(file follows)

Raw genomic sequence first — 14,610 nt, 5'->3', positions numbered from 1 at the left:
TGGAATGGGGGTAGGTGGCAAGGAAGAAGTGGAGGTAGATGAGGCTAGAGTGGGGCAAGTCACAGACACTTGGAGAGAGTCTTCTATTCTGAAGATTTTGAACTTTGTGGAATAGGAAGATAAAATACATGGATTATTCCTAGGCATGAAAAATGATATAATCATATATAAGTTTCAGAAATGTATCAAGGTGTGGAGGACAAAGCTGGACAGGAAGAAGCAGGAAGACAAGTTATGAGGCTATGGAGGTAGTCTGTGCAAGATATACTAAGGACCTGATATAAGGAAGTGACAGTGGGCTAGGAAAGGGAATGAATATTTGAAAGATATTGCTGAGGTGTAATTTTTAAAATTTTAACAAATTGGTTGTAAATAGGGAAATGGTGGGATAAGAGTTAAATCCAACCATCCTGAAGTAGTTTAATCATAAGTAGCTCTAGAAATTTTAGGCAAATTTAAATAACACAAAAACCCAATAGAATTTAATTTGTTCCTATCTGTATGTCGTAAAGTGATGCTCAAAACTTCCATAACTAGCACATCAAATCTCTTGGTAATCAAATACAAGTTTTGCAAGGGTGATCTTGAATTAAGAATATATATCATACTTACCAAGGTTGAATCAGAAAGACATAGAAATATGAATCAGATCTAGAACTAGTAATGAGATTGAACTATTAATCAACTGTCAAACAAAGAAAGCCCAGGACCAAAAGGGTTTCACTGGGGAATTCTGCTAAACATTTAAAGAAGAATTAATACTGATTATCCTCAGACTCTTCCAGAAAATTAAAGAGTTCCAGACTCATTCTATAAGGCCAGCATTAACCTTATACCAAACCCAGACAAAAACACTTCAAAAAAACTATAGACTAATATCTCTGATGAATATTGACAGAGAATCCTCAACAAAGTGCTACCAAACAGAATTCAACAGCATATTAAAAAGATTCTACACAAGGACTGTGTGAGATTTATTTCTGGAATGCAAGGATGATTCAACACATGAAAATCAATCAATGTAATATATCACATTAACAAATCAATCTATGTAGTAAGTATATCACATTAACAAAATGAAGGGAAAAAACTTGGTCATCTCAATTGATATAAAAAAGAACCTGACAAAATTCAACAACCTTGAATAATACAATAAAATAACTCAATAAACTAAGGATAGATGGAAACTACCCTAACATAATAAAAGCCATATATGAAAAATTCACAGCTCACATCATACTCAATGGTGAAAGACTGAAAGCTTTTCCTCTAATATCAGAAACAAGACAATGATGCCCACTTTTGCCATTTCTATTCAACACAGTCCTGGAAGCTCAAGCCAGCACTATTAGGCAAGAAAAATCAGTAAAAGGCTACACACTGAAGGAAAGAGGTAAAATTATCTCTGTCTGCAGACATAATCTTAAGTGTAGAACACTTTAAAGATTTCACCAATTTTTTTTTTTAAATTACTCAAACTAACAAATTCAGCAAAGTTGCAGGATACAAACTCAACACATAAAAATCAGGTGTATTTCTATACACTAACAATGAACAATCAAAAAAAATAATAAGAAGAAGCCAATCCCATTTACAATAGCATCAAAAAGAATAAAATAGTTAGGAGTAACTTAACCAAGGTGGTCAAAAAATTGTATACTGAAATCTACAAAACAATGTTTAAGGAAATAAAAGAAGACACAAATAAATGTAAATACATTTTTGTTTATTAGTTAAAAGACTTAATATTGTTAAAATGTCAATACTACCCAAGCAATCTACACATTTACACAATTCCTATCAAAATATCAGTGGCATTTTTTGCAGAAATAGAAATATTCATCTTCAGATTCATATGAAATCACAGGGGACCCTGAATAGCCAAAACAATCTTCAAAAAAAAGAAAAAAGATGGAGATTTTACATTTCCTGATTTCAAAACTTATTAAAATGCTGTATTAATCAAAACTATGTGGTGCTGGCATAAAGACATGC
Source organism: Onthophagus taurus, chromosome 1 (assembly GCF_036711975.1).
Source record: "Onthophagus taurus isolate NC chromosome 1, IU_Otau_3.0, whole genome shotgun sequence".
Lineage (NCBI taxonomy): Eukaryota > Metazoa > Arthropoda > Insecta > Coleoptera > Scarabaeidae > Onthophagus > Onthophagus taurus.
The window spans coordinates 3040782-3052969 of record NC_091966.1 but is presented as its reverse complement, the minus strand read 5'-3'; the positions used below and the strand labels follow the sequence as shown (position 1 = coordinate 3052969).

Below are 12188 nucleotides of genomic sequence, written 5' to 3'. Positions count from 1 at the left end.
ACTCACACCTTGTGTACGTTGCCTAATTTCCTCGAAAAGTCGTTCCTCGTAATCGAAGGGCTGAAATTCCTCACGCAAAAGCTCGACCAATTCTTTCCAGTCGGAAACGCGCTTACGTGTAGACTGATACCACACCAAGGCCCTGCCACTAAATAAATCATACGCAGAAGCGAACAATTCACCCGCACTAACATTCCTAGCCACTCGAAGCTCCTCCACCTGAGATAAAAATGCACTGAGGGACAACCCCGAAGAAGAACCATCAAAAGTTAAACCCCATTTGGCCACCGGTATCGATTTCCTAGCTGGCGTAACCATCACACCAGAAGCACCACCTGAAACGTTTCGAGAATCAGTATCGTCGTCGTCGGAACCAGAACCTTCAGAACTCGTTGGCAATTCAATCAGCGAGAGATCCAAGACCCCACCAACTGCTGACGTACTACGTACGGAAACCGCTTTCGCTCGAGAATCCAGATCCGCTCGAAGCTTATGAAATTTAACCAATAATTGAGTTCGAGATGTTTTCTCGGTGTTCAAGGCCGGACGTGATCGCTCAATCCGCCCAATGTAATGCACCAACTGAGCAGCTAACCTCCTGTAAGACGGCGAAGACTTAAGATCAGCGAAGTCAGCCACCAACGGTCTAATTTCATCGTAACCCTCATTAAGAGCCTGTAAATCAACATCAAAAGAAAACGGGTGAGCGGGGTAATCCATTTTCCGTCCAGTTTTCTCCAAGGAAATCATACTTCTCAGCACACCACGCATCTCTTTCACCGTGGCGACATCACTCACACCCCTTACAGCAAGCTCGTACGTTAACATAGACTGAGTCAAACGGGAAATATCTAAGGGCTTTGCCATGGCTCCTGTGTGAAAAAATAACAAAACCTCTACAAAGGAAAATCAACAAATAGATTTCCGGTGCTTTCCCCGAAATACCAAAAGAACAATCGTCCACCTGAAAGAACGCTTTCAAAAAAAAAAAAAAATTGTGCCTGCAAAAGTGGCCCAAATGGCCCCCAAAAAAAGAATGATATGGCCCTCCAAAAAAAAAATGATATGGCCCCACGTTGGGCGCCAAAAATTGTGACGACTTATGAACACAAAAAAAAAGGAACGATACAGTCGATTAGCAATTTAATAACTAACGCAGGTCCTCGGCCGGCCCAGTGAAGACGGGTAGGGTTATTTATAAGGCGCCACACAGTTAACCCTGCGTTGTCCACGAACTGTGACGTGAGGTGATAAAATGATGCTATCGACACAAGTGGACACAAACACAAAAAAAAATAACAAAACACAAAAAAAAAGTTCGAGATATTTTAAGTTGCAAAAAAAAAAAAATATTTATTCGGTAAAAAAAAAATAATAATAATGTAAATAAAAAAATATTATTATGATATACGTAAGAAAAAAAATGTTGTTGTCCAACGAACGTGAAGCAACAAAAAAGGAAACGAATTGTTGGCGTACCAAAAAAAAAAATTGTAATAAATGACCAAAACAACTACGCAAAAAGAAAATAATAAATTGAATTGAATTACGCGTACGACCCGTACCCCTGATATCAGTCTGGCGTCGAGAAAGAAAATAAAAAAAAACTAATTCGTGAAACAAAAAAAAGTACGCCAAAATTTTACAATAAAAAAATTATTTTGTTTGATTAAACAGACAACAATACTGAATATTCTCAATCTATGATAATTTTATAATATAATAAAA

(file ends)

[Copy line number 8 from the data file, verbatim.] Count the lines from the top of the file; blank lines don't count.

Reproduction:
ACTCACACCTTGTGTACGTTGCCTAATTTCCTCGAAAAGTCGTTCCTCGTAATCGAAGGGCTGAAATTCCTCACGCAAAAGCTCGACCAATTCTTTCCAGTCGGAAACGCGCTTACGTGTAGACTGATACCACACCAAGGCCCTGCCACTAAATAAATCATACGCAGAAGCGAACAATTCACCCGCACTAACATTCCTAGCCACTCGAAGCTCCTCCACCTGAGATAAAAATGCACTGAGGGACAACCCCGAAGAAGAACCATCAAAAGTTAAACCCCATTTGGCCACCGGTATCGATTTCCTAGCTGGCGTAACCATCACACCAGAAGCACCACCTGAAACGTTTCGAGAATCAGTATCGTCGTCGTCGGAACCAGAACCTTCAGAACTCGTTGGCAATTCAATCAGCGAGAGATCCAAGACCCCACCAACTGCTGACGTACTACGTACGGAAACCGCTTTCGCTCGAGAATCCAGATCCGCTCGAAGCTTATGAAATTTAACCAATAATTGAGTTCGAGATGTTTTCTCGGTGTTCAAGGCCGGACGTGATCGCTCAATCCGCCCAATGTAATGCACCAACTGAGCAGCTAACCTCCTGTAAGACGGCGAAGACTTAAGATCAGCGAAGTCAGCCACCAACGGTCTAATTTCATCGTAACCCTCATTAAGAGCCTGTAAATCAACATCAAAAGAAAACGGGTGAGCGGGGTAATCCATTTTCCGTCCAGTTTTCTCCAAGGAAATCATACTTCTCAGCACACCACGCATCTCTTTCACCGTGGCGACATCACTCACACCCCTTACAGCAAGCTCGTACGTTAACATAGACTGAGTCAAACGGGAAATATCTAAGGGCTTTGCCATGGCTCCTGTGTGAAAAAATAACAAAACCTCTACAAAGGAAAATCAACAAATAGATTTCCGGTGCTTTCCCCGAAATACCAAAAGAACAATCGTCCACCTGAAAGAACGCTTTCAAAAAAAAAAAAAAATTGTGCCTGCAAAAGTGGCCCAAATGGCCCCCAAAAAAAGAATGATATGGCCCTCCAAAAAAAAAATGATATGGCCCCACGTTGGGCGCCAAAAATTGTGACGACTTATGAACACAAAAAAAAAGGAACGATACAGTCGATTAGCAATTTAATAACTAACGCAGGTCCTCGGCCGGCCCAGTGAAGACGGGTAGGGTTATTTATAAGGCGCCACACAGTTAACCCTGCGTTGTCCACGAACTGTGACGTGAGGTGATAAAATGATGCTATCGACACAAGTGGACACAAACACAAAAAAAAATAACAAAACACAAAAAAAAAGTTCGAGATATTTTAAGTTGCAAAAAAAAAAAAATATTTATTCGGTAAAAAAAAAATAATAATAATGTAAATAAAAAAATATTATTATGATATACGTAAGAAAAAAAATGTTGTTGTCCAACGAACGTGAAGCAACAAAAAAGGAAACGAATTGTTGGCGTACCAAAAAAAAAAATTGTAATAAATGACCAAAACAACTACGCAAAAAGAAAATAATAAATTGAATTGAATTACGCGTACGACCCGTACCCCTGATATCAGTCTGGCGTCGAGAAAGAAAATAAAAAAAAACTAATTCGTGAAACAAAAAAAAGTACGCCAAAATTTTACAATAAAAAAATTATTTTGTTTGATTAAACAGACAACAATACTGAATATTCTCAATCTATGATAATTTTATAATATAATAAAA